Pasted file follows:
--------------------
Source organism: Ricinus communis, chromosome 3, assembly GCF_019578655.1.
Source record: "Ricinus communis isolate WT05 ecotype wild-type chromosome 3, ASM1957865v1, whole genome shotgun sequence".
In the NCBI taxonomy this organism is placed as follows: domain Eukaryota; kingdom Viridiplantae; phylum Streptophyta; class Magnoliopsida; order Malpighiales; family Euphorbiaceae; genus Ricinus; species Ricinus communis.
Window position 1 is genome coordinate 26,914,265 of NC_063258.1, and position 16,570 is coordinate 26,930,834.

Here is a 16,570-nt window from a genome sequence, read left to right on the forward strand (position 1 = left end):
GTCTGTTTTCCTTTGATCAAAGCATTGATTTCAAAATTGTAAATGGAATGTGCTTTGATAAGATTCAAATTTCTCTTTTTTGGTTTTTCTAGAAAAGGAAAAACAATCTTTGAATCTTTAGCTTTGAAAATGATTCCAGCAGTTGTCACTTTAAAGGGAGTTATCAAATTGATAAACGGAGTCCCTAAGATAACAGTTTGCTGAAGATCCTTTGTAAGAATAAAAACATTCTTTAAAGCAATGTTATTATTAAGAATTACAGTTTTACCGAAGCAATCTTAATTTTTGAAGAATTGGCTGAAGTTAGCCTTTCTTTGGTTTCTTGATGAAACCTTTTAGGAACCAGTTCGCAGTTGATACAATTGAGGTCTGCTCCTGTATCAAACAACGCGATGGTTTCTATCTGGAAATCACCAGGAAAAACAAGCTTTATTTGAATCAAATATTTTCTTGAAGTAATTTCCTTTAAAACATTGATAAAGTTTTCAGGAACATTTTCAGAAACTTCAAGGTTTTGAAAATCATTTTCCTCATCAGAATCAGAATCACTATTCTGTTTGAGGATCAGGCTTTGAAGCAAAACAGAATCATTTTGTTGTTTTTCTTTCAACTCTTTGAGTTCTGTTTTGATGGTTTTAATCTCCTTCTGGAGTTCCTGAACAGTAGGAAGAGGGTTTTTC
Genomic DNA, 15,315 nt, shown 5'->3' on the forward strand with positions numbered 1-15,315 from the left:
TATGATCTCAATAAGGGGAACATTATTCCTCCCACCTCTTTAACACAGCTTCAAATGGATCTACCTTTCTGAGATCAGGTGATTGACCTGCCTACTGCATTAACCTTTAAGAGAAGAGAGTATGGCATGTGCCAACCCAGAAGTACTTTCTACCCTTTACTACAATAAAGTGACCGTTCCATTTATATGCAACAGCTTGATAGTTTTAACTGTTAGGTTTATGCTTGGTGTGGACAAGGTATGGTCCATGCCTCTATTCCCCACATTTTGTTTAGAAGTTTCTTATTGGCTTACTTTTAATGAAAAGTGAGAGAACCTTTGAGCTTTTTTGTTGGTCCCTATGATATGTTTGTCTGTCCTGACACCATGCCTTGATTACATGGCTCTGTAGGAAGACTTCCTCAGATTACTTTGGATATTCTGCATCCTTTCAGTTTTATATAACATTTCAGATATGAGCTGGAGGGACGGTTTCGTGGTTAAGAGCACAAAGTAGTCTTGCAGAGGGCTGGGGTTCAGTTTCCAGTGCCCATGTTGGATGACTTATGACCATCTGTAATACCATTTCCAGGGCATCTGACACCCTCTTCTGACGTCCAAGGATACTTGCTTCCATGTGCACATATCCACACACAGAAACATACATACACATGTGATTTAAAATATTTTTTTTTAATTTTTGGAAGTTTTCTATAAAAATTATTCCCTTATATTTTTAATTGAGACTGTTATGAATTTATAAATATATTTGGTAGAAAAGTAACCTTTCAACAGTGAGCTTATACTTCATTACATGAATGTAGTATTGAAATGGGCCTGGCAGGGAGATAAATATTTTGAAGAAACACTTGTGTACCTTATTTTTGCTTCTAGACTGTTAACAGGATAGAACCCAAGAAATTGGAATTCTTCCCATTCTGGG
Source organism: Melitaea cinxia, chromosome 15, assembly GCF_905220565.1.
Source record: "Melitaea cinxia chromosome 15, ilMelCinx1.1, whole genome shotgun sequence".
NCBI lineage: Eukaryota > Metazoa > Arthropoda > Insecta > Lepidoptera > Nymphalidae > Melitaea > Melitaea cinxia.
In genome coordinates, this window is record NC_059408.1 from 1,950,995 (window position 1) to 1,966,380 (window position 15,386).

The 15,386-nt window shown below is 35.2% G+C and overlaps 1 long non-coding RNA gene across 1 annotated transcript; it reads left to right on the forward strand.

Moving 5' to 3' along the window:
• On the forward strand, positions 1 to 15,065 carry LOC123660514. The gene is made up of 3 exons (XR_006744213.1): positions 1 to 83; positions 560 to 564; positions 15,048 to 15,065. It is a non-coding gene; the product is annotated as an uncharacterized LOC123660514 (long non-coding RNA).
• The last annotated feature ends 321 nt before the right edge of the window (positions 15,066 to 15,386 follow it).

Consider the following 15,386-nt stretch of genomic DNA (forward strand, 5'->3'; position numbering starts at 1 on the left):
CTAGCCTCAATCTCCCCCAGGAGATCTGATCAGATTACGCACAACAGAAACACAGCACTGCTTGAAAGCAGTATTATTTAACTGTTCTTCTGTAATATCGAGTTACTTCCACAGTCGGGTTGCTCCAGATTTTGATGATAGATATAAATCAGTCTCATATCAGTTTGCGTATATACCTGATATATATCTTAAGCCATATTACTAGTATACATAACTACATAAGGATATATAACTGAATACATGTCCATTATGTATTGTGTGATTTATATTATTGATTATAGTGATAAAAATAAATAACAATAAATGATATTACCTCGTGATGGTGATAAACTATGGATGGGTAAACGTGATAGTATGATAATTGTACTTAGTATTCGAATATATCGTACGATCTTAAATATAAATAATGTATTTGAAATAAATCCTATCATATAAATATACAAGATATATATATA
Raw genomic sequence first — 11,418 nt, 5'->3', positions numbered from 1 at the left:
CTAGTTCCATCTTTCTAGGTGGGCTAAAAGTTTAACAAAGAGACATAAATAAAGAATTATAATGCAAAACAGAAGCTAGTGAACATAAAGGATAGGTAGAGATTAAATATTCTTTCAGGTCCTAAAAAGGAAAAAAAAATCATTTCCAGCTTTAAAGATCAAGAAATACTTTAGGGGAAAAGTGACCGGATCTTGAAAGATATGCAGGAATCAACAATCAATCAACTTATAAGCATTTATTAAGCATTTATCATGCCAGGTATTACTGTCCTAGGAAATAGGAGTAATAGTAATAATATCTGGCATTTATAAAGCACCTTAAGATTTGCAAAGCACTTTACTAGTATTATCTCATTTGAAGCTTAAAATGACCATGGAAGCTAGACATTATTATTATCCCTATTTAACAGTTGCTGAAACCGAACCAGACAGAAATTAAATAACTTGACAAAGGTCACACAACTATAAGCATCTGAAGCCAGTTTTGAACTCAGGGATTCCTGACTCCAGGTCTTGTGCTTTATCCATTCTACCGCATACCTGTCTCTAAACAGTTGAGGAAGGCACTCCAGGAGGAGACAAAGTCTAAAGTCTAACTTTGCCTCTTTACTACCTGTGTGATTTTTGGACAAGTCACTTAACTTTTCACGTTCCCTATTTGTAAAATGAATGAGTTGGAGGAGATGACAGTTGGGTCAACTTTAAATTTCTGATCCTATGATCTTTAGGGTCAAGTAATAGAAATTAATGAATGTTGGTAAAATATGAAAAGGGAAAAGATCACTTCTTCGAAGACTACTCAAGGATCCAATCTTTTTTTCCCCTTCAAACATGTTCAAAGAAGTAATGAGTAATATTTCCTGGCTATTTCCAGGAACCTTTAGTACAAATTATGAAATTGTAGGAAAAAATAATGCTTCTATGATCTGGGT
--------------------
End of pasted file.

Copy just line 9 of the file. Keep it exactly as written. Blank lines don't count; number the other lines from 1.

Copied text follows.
Source organism: Melitaea cinxia, chromosome 15, assembly GCF_905220565.1.